On acoustic particle and cell manipulation in microfluidic systems

Detta är en avhandling från Department of Electrical Measurements, Lund University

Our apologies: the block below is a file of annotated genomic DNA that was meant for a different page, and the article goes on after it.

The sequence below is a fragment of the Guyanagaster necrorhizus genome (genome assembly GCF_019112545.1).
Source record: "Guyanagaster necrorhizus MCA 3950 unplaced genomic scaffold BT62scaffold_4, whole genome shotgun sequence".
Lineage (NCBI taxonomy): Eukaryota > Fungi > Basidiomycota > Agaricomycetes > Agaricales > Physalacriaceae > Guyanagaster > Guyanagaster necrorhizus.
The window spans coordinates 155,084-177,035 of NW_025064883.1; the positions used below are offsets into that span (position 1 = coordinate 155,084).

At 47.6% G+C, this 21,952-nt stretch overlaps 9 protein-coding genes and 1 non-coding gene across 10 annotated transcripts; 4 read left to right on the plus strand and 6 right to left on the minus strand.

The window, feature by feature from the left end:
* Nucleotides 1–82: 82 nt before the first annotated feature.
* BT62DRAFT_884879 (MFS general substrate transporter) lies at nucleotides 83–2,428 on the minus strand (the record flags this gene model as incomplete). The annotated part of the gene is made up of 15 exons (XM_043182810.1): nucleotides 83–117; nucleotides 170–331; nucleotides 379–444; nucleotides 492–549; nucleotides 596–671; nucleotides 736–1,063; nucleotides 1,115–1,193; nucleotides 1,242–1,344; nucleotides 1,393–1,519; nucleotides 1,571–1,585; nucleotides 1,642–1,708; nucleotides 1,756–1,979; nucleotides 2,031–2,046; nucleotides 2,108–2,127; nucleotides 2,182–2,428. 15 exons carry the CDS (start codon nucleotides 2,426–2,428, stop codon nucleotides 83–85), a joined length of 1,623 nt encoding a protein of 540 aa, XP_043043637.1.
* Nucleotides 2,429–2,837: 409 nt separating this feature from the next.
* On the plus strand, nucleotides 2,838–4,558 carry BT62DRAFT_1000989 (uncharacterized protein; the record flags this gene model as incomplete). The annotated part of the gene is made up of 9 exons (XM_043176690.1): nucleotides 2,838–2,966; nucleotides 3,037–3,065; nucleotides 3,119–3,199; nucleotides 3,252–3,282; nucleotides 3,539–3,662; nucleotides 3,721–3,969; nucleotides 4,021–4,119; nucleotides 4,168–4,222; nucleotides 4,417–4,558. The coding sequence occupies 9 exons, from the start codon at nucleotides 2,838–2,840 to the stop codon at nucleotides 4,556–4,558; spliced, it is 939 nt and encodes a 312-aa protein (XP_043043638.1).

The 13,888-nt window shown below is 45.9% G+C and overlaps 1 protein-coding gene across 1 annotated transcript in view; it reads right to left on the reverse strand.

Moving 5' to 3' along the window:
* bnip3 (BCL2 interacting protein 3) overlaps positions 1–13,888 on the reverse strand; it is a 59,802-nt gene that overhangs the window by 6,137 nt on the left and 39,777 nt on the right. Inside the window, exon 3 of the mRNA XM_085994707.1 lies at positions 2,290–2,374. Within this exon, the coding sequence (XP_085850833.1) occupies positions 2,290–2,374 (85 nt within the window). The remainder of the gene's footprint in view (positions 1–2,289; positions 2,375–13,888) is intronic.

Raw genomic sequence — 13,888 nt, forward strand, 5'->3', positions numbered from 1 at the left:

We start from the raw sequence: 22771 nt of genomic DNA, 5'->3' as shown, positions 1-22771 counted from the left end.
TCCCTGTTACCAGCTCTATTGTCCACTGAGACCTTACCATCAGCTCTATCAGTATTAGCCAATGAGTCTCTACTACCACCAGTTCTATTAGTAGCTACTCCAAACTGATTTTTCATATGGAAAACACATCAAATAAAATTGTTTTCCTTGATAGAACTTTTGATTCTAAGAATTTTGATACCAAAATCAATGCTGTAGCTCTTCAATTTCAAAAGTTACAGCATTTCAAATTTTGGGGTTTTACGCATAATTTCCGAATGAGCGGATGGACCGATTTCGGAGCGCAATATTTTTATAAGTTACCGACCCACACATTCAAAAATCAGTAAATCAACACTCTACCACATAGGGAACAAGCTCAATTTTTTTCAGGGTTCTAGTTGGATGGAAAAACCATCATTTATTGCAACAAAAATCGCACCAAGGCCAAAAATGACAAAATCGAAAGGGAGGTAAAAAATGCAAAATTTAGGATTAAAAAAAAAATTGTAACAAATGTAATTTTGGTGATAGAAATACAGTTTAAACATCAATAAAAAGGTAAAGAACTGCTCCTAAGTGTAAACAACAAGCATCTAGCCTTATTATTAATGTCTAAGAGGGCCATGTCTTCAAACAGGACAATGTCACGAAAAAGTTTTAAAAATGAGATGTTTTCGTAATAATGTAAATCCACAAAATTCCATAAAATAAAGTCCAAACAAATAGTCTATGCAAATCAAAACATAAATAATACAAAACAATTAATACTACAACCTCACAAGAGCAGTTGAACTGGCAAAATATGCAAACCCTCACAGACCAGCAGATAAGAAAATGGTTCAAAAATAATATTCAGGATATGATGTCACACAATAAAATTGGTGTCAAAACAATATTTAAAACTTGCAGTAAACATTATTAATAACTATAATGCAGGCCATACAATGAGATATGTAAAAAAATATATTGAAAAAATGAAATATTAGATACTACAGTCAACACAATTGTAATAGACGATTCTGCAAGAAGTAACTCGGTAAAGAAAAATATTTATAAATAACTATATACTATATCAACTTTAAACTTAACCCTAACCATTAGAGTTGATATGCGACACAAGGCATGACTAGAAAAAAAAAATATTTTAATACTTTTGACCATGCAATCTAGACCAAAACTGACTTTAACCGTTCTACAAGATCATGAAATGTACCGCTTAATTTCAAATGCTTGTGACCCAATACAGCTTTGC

Sammanfattning: The combination of laminar flows in microfabricated channels and acoustic forces induced in ultrasonic standing wave fields offers new possibilities for advanced particle and cell manipulation in lab-on-a-chip applications as well as in relatively high throughput applications. Acoustic particle manipulation systems can be used e.g. to separate, wash, sort, trap or distribute particles in microfluidic networks. This doctoral thesis starts by reviewing the fundamental fields of study needed to realize such systems and to understand their potential impact. Next, the design, fabrication, operation and performance of a number of systems, based on system design principle termed the "Lund method", are described. The developed methods comprise a toolbox of generic particle handling methods that can be combined or used separately to handle biological and non-biological particles in liquid suspension. The toolbox is applied to solve various blood component handling tasks, e.g. separation of lipid particles and other contaminating substances from red blood cells and preparation of blood components. The results imply that it is possible to save thousands of people from brain damage caused by lipid particles each year, to reduce the strain on the blood banks significantly and to offer new methods for routine blood component handling. Several other important areas of application, where micrometer sized particles are routinely handled, can also be identified. Microscale acoustic particle manipulation technology is still in its infancy but, based on the findings presented in this thesis and by other researchers, it can be anticipated that new laboratory and industrial standards may very well emerge from the current research.